Now that the Brexit vote to leave Europe went through, the uncertainties that persist are palpable and it’s very hard to understand how Britain’s new normal will be like. There’s a lot of pessimism on the future but it’s the action of consumers, businesses and politicians after the referendum that will determine how the future will be. Glaring issues such as trading with Europe exist, essentially Britain’s top trading partner. Whether there’ll be bilateral agreements with the European Union, Brexit represent not a single event or thing but the beginning of diverse changes that the nation will have to discuss with other partners.
Consumers and retailers are hugely dominated by all manner of frustrations as market turbulence immediately followed the Leave vote. While the full effect of Brexit will be felt from 2018 when Britain will finally leave EU officially, the immediate disastrous effects on the stock exchange and the sterling pound are expected to dissipate at least for now.
Not a rosy picture of coming two years
In light of this, the way the retail future will be like by 2018 paints a picture of different colours that might not be great news even with the Brexit aftermath still very fresh. Essentially, by 2018, the total number of retail stores is expected to go down by 22 percent to about 220,000 from a high of 281,930.
Online retail expectations
At the same time, sales on online retail are expected to hit 21.5 percent by 2018 from 12.7 percent by the turn of 2013. Medium sized and major companies, about 164 in number are expected to go into administration, which will see over 140k workers losing their jobs and 22.6k stores going down. At the same time, the High Street could be in trouble as 41 percent of town centres will see about 27,638 high street stores going down by 2018.
It’s worth noting that the UK online retailing world is growing and seeing a huge increase in retail sales. This has been a very critical observation and lots of British and foreign observers are still analysing how the region will turn out as retail innovation bug hits home.
Noteworthy is the fact that online retailing is turning out to be made up of mostly North American and European retailing. In Europe, online retail growth rate stood at 18.4 percent in 2014, 18.6 percent by 2015. After the recession, lots of shoppers today are turning up online to purchase their products, ignoring traditional stores. The predictability and comparative ease of the internet search has made retailing online very lucrative and attractive for all manner of sectors and niches.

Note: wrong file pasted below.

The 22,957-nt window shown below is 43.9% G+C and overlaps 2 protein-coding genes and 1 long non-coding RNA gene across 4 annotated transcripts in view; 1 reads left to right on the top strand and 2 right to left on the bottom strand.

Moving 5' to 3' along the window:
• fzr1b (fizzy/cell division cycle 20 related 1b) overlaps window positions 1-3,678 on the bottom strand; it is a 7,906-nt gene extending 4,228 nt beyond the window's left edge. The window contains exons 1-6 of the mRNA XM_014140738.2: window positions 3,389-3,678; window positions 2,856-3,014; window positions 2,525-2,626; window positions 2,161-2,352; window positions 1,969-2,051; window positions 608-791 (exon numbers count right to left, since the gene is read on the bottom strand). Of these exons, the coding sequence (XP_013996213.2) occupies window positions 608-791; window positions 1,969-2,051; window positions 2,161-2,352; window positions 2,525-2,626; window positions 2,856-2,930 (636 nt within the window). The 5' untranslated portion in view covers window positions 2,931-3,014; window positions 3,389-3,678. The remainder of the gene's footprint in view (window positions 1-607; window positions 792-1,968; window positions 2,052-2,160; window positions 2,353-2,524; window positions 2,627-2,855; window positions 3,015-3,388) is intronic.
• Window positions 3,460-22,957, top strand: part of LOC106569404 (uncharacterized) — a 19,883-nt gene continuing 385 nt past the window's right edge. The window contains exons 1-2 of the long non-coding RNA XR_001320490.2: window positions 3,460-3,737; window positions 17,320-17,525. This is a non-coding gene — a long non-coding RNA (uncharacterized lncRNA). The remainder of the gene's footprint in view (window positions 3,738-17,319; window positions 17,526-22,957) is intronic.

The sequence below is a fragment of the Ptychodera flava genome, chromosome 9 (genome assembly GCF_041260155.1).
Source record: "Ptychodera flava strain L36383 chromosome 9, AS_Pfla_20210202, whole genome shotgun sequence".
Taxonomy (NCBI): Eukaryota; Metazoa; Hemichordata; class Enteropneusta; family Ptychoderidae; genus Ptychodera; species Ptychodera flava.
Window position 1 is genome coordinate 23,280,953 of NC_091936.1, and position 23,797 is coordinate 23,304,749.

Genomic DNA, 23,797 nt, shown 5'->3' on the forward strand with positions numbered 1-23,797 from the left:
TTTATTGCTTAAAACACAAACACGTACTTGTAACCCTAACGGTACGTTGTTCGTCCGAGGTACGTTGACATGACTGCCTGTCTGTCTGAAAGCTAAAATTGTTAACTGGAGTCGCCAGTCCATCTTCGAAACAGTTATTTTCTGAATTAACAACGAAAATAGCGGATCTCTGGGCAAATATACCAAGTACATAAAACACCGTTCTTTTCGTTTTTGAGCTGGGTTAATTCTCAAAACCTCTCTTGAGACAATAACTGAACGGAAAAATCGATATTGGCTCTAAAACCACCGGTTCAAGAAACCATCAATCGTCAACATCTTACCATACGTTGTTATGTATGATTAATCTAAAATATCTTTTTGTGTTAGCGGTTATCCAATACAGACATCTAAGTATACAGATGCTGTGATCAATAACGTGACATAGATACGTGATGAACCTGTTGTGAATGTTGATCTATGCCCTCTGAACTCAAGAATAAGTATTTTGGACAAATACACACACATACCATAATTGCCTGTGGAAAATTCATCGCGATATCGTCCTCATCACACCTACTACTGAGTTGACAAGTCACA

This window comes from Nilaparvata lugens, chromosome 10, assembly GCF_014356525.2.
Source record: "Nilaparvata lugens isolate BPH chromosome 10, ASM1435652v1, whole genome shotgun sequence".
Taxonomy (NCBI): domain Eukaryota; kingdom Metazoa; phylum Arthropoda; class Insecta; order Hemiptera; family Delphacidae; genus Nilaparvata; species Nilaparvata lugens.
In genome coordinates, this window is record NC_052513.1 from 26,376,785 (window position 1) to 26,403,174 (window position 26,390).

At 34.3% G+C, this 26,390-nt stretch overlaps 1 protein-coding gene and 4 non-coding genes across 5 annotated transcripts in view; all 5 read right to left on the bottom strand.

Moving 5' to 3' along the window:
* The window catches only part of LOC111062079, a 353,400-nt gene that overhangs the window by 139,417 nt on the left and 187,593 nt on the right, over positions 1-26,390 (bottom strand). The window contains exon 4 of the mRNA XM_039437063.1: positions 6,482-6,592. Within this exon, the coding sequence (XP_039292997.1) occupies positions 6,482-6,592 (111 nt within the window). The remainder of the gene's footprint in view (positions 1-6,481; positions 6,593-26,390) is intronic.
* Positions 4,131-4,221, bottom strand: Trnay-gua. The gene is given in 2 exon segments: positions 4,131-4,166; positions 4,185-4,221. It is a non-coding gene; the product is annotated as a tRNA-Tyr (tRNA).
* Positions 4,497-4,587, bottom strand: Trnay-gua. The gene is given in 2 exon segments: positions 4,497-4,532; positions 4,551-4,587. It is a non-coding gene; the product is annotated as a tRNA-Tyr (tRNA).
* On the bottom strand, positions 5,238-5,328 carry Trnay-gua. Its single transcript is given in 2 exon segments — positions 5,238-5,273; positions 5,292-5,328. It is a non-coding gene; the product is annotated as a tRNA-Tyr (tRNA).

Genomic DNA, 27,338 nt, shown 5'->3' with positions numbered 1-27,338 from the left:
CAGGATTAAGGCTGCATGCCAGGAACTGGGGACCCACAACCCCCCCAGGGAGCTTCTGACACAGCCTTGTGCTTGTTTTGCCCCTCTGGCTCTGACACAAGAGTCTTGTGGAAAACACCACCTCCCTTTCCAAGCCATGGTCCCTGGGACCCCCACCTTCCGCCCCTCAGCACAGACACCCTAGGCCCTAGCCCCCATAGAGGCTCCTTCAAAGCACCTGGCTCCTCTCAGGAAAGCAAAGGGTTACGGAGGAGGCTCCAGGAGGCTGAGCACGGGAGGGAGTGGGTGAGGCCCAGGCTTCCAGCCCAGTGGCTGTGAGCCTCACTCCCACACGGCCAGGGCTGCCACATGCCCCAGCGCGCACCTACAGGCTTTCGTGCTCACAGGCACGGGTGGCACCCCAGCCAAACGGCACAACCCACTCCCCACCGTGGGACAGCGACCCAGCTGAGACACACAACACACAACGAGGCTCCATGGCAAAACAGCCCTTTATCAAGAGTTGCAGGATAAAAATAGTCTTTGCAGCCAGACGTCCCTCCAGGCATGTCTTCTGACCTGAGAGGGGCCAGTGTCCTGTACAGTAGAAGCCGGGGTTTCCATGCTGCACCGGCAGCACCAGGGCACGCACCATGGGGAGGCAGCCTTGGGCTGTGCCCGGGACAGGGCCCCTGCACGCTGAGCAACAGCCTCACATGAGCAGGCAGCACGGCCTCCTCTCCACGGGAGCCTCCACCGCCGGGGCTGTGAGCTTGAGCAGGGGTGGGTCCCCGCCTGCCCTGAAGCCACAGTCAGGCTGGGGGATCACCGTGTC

In Europe, the online retail market is mostly dominated by France, Germany and UK, whom together actually caters for the 81.5 percent of online sales in Europe. In UK, Online sales stood at £52.25 billion. £60.04 billion is expected for 2016.
Mobile ecommerce has seen a lot of growth and currently 70-80 percent of websites visits are taking place via mobile devices. Nonetheless, in Europe online spending via mobile devices was only 20 percent with 28.6 percent of shoppers in the UK using mobile devices in 2015. Overall online retail sales through mobile devices are highest in Europe, where online sales via laptops and PCs stood at 6 percent only.
Stores and online retailing
In terms of traditional stores vis a vis online retailing, the effect is already clear. Traditional shops are losing their market; in 2016 alone online retailers are growing by 16.7 percent while retail markets remain stagnant. Sales through traditional stores are expected to dip by 1.5 percent in 2016 in Europe and 4.3 percent in the United Kingdom alone. Obviously, it’s already creating a huge strategic problem for many furniture retail stores and other industries while less physical stores mean a diminished employment rate.
Shunning the high street
Consumers are also shunning the high street for other reasons with the spending in high street declining from 50 percent by the turn of the 21st century to an expected 40.2 percent by 2017. As a result of less shopping in high street stores, online retail is expected to enjoy 21.5 percent of retail sales margins by 2018 from just 12.7 percent in 2013.
As lots of transactions took place on the web, those retails with very splendid and strong online offering could have enjoyed a national presence easily and fast with just about 70 retail stores on the high street in 2013, while in 2006, 250 stores in the high street were required for a company to be deemed to have a national presence.
The United Kingdom has been facing a high street stores and online retail dilemma. Retailers and retailing as a whole has to make very strategic moves to allow web retailing to work hand in hand with in-store retailing chains and let high street stores to self transform. On the contrary, if decisions aren’t made the result will be lots of retailers disappearing or being obliterated as a significant category area in business will be dominated by web retailers.